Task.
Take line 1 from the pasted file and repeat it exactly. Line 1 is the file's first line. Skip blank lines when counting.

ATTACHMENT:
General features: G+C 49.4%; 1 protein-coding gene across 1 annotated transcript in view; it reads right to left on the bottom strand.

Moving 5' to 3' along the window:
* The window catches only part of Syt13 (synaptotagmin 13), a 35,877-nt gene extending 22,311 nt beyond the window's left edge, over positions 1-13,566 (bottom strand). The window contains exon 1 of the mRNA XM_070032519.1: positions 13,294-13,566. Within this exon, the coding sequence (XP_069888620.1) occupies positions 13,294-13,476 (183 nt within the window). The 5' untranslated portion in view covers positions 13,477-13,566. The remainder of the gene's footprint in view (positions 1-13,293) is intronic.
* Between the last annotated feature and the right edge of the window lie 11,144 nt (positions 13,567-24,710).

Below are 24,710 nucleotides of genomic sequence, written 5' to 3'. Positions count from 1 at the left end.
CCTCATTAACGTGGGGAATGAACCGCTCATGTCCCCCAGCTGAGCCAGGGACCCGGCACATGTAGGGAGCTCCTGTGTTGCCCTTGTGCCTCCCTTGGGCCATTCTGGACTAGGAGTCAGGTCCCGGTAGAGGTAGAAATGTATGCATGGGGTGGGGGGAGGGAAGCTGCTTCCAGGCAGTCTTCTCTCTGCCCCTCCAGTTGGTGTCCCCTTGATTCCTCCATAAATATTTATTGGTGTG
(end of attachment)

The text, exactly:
General features: G+C 49.4%; 1 protein-coding gene across 1 annotated transcript in view; it reads right to left on the bottom strand.